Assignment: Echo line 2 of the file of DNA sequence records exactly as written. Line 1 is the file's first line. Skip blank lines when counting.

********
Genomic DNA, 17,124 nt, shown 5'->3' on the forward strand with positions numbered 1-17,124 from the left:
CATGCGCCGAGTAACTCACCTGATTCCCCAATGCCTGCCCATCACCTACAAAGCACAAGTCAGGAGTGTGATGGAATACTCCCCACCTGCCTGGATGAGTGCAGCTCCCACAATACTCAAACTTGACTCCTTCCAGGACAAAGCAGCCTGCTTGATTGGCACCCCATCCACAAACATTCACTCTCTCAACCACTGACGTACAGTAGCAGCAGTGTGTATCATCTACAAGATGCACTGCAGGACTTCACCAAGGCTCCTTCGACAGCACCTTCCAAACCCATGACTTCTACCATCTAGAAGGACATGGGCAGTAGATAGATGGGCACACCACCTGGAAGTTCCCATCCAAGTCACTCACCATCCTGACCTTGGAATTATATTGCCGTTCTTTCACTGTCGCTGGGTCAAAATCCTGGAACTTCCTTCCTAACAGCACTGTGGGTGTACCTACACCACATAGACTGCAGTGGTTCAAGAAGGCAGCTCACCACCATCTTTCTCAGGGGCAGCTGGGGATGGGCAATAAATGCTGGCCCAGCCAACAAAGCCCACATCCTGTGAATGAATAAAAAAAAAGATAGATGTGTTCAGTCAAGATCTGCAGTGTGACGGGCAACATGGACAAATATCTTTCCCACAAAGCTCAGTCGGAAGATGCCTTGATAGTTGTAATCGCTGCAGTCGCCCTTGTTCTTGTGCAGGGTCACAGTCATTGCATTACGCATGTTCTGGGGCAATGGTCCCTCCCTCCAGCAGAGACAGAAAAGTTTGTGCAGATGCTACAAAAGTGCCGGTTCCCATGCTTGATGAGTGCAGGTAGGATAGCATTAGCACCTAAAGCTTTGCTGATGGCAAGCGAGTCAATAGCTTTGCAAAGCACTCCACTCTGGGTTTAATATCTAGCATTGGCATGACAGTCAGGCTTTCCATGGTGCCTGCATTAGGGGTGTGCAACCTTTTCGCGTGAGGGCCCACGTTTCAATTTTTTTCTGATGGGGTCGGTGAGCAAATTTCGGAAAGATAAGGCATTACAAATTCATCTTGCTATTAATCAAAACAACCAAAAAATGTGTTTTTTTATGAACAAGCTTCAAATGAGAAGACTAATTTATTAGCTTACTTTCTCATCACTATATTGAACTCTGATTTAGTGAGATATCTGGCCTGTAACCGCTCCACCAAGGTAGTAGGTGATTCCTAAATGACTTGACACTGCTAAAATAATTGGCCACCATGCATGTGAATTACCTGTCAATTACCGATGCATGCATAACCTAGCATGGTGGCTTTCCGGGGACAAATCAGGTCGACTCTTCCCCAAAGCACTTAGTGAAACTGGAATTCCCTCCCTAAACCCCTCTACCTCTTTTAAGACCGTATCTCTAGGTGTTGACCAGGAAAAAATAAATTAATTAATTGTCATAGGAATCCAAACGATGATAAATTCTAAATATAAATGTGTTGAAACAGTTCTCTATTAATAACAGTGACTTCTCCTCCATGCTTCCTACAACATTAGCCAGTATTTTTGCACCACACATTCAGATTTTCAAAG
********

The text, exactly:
CATGCGCCGAGTAACTCACCTGATTCCCCAATGCCTGCCCATCACCTACAAAGCACAAGTCAGGAGTGTGATGGAATACTCCCCACCTGCCTGGATGAGTGCAGCTCCCACAATACTCAAACTTGACTCCTTCCAGGACAAAGCAGCCTGCTTGATTGGCACCCCATCCACAAACATTCACTCTCTCAACCACTGACGTACAGTAGCAGCAGTGTGTATCATCTACAAGATGCACTGCAGGACTTCACCAAGGCTCCTTCGACAGCACCTTCCAAACCCATGACTTCTACCATCTAGAAGGACATGGGCAGTAGATAGATGGGCACACCACCTGGAAGTTCCCATCCAAGTCACTCACCATCCTGACCTTGGAATTATATTGCCGTTCTTTCACTGTCGCTGGGTCAAAATCCTGGAACTTCCTTCCTAACAGCACTGTGGGTGTACCTACACCACATAGACTGCAGTGGTTCAAGAAGGCAGCTCACCACCATCTTTCTCAGGGGCAGCTGGGGATGGGCAATAAATGCTGGCCCAGCCAACAAAGCCCACATCCTGTGAATGAATAAAAAAAAAGATAGATGTGTTCAGTCAAGATCTGCAGTGTGACGGGCAACATGGACAAATATCTTTCCCACAAAGCTCAGTCGGAAGATGCCTTGATAGTTGTAATCGCTGCAGTCGCCCTTGTTCTTGTGCAGGGTCACAGTCATTGCATTACGCATGTTCTGGGGCAATGGTCCCTCCCTCCAGCAGAGACAGAAAAGTTTGTGCAGATGCTACAAAAGTGCCGGTTCCCATGCTTGATGAGTGCAGGTAGGATAGCATTAGCACCTAAAGCTTTGCTGATGGCAAGCGAGTCAATAGCTTTGCAAAGCACTCCACTCTGGGTTTAATATCTAGCATTGGCATGACAGTCAGGCTTTCCATGGTGCCTGCATTAGGGGTGTGCAACCTTTTCGCGTGAGGGCCCACGTTTCAATTTTTTTCTGATGGGGTCGGTGAGCAAATTTCGGAAAGATAAGGCATTACAAATTCATCTTGCTATTAATCAAAACAACCAAAAAATGTGTTTTTTTATGAACAAGCTTCAAATGAGAAGACTAATTTATTAGCTTACTTTCTCATCACTATATTGAACTCTGATTTAGTGAGATATCTGGCCTGTAACCGCTCCACCAAGGTAGTAGGTGATTCCTAAATGACTTGACACTGCTAAAATAATTGGCCACCATGCATGTGAATTACCTGTCAATTACCGATGCATGCATAACCTAGCATGGTGGCTTTCCGGGGACAAATCAGGTCGACTCTTCCCCAAAGCACTTAGTGAAACTGGAATTCCCTCCCTAAACCCCTCTACCTCTTTTAAGACCGTATCTCTAGGTGTTGACCAGGAAAAAATAAATTAATTAATTGTCATAGGAATCCAAACGATGATAAATTCTAAATATAAATGTGTTGAAACAGTTCTCTATTAATAACAGTGACTTCTCCTCCATGCTTCCTACAACATTAGCCAGTATTTTTGCACCACACATTCAGATTTTCAAAG